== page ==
Twitter. I’m ‘extremely’ active on twitter and I find a lot of research stuff there, in addition to new audiences. I also use it to support other conditions and it’s mostly returned (i.e. others help with NET awareness and are made aware of NETs in the process). There are people regularly retweeting my stuff who do not have a personal interest in NETs and I am now regularly copied in on many tweets by those wishing to use my account as a vehicle for dissemination. In the last month, I tweeted 124 times on my personal account which led to over 88,000 views. I was mentioned 80 times by other tweeters, 1689 people looked at my profile and I gained 39 new followers. My tweet “Ignore this post” remains the most tweeted article about NETs ever posted on twitter. Check it out – click here.
Daily Newsletter from my twitter feed (Nuzzel). There is so much on twitter that I could swamp the community Facebook site so I started a twitter newsletter via an app called Nuzzel which seeks out stuff I normally like. This has been a huge success from my point of view resulting in an increase in blog hits and to a wider population than just NETs. Click this link and sign up if you think this is something you’d be interested in receiving – you don’t need to have a twitter account to read, just sign up with an email.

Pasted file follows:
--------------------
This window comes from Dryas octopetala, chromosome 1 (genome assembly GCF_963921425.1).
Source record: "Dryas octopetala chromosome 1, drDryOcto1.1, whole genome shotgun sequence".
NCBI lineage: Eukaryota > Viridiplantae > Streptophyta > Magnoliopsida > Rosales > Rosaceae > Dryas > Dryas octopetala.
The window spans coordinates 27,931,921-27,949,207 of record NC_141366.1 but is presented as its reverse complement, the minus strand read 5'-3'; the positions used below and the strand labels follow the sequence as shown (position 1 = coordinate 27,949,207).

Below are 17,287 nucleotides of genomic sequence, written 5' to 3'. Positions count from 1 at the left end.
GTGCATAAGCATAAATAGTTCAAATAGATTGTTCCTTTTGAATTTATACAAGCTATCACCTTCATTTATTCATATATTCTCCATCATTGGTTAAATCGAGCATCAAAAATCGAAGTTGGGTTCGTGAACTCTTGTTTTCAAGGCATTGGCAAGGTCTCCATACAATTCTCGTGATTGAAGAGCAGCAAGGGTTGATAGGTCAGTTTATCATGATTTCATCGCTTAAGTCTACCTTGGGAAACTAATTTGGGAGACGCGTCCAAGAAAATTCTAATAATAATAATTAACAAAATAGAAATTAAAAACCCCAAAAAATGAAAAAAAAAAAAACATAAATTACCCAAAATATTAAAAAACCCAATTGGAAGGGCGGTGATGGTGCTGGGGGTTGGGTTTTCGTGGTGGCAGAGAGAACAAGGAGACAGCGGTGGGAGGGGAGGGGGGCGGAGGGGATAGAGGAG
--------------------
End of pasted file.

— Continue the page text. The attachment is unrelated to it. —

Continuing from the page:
WEGO. I continue to be featured by ‘external’ organisations such as WEGO and my PODCAST is reaching new audiences – click here. In March, I managed to get into a very well contested short list for an article about the use of Facebook for health communities in light of the recent bad press for the service. The recent awards will continue to showcase my work which has the effect of spreading Neuroendocrine Cancer awareness to NEW audiences in addition to enriching my experience as a Patient Leader. WEGO is a fantastic organisation! They recently listed me as one of the top 5 bloggers to watch in 2018. This is great awareness and good feedback for my own efforts. Read more here. Also note the 2018 awards are now open. If you would like to nominate me for an award, ask me how.